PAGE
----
Press Room

8 May 2020

COVID-19 US finally offers relief to individuals and businesses with employees stranded in US


Treasury and IRS issued guidance providing tax relief to both individuals and businesses affected by travel disruptions arising from the COVID-19 pandemic. The guidance temporarily relaxes U.S. rules for determining tax residency to allow for the fact that individuals may have to remain in the U.S. or another country as a result of travel restrictions. The relief also extends to foreign businesses that would otherwise have no permanent establishment or taxable presence in the U.S., but have foreign workers temporarily present in the U.S. as a result of the COVID-19 pandemic. We can help clients understand the qualifications for these relief provisions and document their compliance with the requirements.

This article was written by David Roberts and Len Scheidman of Andersen United States.

Non-U.S. Citizens and Permanent Residents

In general, an individual who is not a U.S. citizen or a permanent resident will be treated as a U.S. tax resident during a particular calendar year, and, hence, will be subject to U.S. federal income tax on a worldwide basis, if he or she exceeds the tax residency threshold in the U.S

Excluded from the days counted for this purpose is time spent in the U.S. for certain medical reasons.

Revenue Procedure 2020-20 provides a COVID-19 Medical Condition Travel Exception for up to 60 consecutive calendar days of U.S. presence that are presumed to arise from travel disruptions caused by the COVID-19 pandemic. These days will not be counted for purposes of determining U.S. tax residency.

Certain filing requirements apply to eligible individuals who are required to file a U.S. income tax return. Those who qualify for relief but are not required to file a U.S. income tax return should document their qualification for the exemption and should retain all relevant records to show they meet the requirements of the COVID-19 Medical Condition Travel Exception.

For more information regarding U.S. taxable residency requirements, see Coming to America – For Individuals.

Foreign Businesses with Workers in the U.S.

In general, an overseas company with employees temporarily in the U.S. may be deemed as having a taxable presence or permanent establishment in the U.S. and become subject to U.S. tax and filing obligations.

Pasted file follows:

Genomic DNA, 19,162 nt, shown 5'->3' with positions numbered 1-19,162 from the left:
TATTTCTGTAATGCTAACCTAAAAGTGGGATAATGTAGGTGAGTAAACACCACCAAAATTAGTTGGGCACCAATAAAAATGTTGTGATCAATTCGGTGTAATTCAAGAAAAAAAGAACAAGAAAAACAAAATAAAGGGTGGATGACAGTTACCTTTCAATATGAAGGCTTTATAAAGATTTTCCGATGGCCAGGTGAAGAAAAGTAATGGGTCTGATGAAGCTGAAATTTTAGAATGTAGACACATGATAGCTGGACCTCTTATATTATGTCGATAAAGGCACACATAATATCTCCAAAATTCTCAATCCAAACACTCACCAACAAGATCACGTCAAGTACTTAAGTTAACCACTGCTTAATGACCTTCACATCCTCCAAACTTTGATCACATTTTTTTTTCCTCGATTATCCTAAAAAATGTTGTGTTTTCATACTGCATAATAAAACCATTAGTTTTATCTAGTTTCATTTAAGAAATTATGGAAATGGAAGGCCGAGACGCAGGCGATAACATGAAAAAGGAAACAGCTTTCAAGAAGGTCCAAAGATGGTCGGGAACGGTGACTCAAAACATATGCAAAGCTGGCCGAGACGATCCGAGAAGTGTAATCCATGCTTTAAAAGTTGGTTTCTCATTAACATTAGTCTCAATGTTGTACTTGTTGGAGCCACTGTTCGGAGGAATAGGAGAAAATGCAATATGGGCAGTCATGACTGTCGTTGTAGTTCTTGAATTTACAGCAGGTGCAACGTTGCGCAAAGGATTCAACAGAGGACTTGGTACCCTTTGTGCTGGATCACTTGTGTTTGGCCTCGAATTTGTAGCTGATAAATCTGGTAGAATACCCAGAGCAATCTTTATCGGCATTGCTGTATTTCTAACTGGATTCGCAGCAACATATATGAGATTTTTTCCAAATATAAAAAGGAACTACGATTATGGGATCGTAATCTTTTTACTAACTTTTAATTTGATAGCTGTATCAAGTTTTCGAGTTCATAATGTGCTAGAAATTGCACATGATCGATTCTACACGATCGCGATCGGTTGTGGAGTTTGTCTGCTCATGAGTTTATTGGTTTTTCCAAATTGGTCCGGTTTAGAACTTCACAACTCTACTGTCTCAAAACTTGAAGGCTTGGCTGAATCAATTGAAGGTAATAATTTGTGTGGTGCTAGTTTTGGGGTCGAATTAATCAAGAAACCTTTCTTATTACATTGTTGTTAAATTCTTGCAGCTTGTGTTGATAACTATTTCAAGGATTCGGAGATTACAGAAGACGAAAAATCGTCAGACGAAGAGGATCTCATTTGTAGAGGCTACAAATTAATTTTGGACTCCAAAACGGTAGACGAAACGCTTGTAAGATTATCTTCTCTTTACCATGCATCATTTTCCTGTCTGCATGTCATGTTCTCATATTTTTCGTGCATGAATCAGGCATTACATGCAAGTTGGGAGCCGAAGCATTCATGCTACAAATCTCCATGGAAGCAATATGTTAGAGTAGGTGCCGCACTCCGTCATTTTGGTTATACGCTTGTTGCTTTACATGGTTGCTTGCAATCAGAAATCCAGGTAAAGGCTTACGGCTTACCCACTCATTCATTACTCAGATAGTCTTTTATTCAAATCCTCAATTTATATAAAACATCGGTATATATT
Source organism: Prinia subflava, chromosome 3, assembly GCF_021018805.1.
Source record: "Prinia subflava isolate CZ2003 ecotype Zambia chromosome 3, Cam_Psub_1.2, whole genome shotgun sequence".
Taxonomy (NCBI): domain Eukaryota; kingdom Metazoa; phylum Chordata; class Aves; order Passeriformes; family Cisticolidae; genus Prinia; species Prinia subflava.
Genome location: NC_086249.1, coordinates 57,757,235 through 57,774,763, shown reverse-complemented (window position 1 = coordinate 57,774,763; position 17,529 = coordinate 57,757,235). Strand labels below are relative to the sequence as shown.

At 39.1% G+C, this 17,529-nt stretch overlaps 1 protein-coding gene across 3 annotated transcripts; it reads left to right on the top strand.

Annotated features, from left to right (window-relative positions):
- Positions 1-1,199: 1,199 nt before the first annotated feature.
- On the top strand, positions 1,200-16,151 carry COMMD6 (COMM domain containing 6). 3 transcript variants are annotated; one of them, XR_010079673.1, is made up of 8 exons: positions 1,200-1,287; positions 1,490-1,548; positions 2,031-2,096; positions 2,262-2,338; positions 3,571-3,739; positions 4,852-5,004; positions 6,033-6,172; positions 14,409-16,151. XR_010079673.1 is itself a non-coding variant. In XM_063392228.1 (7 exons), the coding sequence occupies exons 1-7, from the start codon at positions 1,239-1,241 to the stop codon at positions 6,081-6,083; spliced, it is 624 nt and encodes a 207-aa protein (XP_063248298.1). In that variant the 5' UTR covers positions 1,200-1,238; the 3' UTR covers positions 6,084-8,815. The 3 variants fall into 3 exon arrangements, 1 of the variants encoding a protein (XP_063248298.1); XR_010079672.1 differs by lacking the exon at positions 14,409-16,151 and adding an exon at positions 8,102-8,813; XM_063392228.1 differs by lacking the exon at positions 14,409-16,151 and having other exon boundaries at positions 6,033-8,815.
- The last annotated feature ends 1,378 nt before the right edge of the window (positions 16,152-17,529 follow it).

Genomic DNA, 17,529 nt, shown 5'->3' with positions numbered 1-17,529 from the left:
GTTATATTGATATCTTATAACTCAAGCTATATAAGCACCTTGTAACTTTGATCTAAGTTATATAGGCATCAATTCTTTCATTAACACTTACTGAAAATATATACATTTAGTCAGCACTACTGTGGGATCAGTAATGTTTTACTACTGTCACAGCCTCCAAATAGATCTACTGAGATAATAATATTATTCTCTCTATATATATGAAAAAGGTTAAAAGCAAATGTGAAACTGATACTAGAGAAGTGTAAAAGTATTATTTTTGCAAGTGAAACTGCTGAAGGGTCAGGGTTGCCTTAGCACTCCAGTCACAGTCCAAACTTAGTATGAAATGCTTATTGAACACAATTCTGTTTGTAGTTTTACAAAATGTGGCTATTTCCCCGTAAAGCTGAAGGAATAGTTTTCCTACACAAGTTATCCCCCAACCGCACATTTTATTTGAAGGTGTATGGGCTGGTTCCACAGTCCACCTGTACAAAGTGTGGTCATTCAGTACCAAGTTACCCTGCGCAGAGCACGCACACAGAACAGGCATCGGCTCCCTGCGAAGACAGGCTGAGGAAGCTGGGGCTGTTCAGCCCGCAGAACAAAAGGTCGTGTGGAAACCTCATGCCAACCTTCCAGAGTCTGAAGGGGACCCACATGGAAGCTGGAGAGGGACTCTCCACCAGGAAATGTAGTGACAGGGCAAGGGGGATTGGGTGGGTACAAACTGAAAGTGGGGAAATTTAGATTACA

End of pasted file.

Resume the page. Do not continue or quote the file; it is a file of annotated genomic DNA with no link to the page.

IRS issued frequently asked questions clarifying that the activities of foreign businesses, that would otherwise have no U.S. trade or business or permanent establishment in the U.S., but have foreign workers temporarily present in the U.S. as a result of the COVID-19 pandemic, may choose an uninterrupted period of up to 60 calendar days beginning on or after February 1, 2020 and on or before April 1, 2020 during which such activities would not be taken into account in determining whether such foreign business has a taxable presence or permanent establishment in the U.S.

For more information regarding U.S. tax planning for foreign-owned U.S. operations, see Coming to America.

U.S. Citizens or Permanent Residents in Other Countries

While U.S. citizens and permanent residents are generally subject to U.S. income tax regardless of their residence, the U.S. does offer to those who qualify limited tax exclusions for foreign earned income and foreign housing. To qualify for these tax exclusions an individual must be in a foreign country and have foreign income and must meet specific residency requirements.

Revenue Procedure 2020-27 provides relief to qualified individuals who were unable to satisfy the bona fide resident or physical presence test for the 2019 and 2020 tax years due to having to remain in the U.S. as a result of the COVID-19 pandemic. Specifically, an individual who left China on or after December 1, 2019 or another foreign country on or after February 1, 2020, but on or before July 15, 2020 to return to the U.S., will deemed to have been physically present in or a bona fide resident of that foreign country if the individual establishes a reasonable expectation that he or she would have satisfied the requirements of the bona fide resident or physical presence test but for the COVID-19 pandemic.

For more information regarding U.S. tax planning for U.S. citizens temporarily or permanently leaving the U.S., see Leaving America. We can help clients understand the qualifications for these relief provisions and document their compliance with the requirements.

The Takeaway

The Treasury and IRS guidance comes as welcome news to both individuals and foreign businesses with employees who are indefinitely stranded as a result of COVID-19 travel disruptions and potentially subject to new tax requirements. We can help clients understand the qualifications for these relief provisions and document their compliance with the requirements.


Julian Nelberg

Julian Nelberg

Julian is Head of the Private Client group at Andersen Tax in the United Kingdom. His clients include international high net worth individuals, senior executives, trusts and companies.

Email: Julian Nelberg